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Crying Child That Is Not Acting Normally

Crying is a child's first way of communicating. Parents and caregivers become better over time at identifying their child's cry. Along with crying, a child may not act normally when something is wrong with him or her. Infection, illness, injury, or a medical problem may cause a child to not act normally.

Signs of not acting normally

  • Looks or acts different, such as a change in balance or coordination
  • Appears confused or does not interact with people or objects in his or her environment. Look for a change in the level of consciousness.
  • Sleeps more or appears to have no energy
  • Cries more than usual or cries during sleep
  • Has refused two feedings in a row or is vomiting
  • A baby older than 1 month has a different type of cry than you have identified as usual for him or her.
  • Cries and is fussy after 24 hours of home treatment
  • Has swelling over a body part and cries (pain cry) when the area is touched or moved
  • Refuses to use an arm or leg or refuses to walk or stand. (This is for children who are old enough to walk. Children usually start to walk when they are 9 to 15 months of age.)

If your child is not acting normally, check for a fever. For information on how to take a temperature, see the topic Body Temperature.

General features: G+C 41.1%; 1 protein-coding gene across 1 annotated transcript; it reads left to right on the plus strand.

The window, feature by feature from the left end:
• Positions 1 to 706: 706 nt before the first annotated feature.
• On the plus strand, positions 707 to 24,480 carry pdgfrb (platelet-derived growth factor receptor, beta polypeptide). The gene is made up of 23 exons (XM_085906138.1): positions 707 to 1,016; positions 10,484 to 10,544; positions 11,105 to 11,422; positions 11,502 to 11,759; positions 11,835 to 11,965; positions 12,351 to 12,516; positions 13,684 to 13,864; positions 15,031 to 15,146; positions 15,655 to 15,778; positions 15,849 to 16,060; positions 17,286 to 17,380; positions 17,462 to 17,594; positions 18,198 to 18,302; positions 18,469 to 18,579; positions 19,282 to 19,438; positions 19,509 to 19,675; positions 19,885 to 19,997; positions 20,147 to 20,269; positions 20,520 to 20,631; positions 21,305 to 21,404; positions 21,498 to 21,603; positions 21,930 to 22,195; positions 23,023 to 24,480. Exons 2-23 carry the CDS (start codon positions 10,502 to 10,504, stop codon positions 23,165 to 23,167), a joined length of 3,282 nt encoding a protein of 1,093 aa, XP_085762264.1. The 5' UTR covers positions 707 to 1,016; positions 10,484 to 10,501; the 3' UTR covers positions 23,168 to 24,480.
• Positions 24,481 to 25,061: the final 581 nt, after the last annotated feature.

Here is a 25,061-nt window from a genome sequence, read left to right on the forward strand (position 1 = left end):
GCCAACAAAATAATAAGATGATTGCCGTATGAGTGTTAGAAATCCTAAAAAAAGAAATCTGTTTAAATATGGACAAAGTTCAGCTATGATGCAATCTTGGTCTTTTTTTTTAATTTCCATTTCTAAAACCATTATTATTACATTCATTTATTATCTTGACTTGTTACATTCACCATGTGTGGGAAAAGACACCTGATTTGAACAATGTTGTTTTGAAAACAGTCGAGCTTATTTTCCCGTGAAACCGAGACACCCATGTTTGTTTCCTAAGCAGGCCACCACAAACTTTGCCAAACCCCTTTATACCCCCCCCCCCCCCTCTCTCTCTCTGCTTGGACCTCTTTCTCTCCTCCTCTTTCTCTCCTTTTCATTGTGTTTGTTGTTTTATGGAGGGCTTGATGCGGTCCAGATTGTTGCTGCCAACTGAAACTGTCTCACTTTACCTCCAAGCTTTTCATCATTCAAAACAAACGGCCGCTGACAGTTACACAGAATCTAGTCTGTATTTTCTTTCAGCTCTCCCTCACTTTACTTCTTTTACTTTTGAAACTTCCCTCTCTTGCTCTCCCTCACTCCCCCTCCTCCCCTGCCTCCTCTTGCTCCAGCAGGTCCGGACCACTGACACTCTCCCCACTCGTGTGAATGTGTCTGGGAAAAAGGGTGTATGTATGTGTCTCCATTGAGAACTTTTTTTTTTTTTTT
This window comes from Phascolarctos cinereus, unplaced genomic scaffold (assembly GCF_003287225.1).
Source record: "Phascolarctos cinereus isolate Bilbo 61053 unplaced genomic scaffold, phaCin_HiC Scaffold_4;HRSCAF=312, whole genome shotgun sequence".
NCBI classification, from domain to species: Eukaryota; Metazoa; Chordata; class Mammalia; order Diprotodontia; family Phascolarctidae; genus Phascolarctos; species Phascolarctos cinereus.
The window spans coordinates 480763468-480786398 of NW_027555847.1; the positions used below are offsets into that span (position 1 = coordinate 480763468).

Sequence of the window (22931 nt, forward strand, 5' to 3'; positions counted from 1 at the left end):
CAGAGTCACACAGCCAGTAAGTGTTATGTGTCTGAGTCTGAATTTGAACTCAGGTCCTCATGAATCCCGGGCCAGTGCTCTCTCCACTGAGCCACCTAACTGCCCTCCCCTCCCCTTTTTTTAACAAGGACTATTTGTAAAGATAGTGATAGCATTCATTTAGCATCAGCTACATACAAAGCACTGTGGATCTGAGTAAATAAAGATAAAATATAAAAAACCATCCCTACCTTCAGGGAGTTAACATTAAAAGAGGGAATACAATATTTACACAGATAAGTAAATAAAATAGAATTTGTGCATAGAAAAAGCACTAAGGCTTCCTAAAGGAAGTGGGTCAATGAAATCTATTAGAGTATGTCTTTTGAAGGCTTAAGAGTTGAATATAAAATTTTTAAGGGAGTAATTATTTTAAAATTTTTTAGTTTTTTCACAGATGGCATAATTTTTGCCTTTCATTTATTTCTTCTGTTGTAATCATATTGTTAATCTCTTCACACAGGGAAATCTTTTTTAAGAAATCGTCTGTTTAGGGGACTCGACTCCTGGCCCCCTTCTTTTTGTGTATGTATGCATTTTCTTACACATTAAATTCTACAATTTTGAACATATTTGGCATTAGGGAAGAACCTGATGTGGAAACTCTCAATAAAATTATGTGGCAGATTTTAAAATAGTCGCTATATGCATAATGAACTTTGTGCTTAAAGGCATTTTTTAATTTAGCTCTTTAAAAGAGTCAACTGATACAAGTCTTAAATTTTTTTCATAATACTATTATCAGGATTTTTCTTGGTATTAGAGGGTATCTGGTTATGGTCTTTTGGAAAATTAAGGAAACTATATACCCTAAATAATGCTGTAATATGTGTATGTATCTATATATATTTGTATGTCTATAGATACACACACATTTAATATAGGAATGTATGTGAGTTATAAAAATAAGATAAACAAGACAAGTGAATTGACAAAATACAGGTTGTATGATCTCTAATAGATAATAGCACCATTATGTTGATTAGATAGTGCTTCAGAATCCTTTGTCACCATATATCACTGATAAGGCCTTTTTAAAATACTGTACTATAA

Medical treatment is needed for a fall or injury that causes more serious symptoms, such as a head injury or severe bleeding. Medical evaluation may also be needed for injuries that cause swelling and pain in the affected area.

Minor injuries or illnesses that can cause a child to cry

  • An open diaper pin in the skin
  • A piece of hair wrapped around a finger, a toe, or the penis
  • Bumping your child's head when putting him or her in a car seat
  • A fall (or being dropped) that causes a small bruise or scratch
  • An eyelash or other object in the eye. Look for one eye that is red and tearing more than the other eye. An eyelash in the eye may scratch the clear covering (cornea) over the colored part of the eye, causing a corneal abrasion.
  • An insect bite. Look for a reddened area on the skin and look for any insects, such as mosquitoes or spiders. If you suspect a dangerous spider (a brown recluse or black widow) or scorpion bite, capture the insect and seek medical care immediately. These insects can cause serious reactions (especially in young children), such as coma and death.
  • A foreign object stuck in the skin or an opening, such as an ear. Young children can put small things-such as beads, rocks, popcorn, plastic toy pieces, or small batteries-in their body openings. It may be hard to see these small things and remove them.
  • Pinkeye (conjunctivitis). If both eyes are red and seem to be painful, your child might have pinkeye. If other children you know have pinkeye and there has been no injury, consider that the redness may be pinkeye.

If you are not able to identify the cause of your child's behavior, medical evaluation may be needed.

By Healthwise Staff
Primary Medical Reviewer William H. Blahd, Jr., MD, FACEP - Emergency Medicine
Specialist Medical Reviewer H. Michael O'Connor, MD - Emergency Medicine
Last Revised February 16, 2011

WebMD Medical Reference from Healthwise

Last Updated: February 16, 2011
This information is not intended to replace the advice of a doctor. Healthwise disclaims any liability for the decisions you make based on this information.

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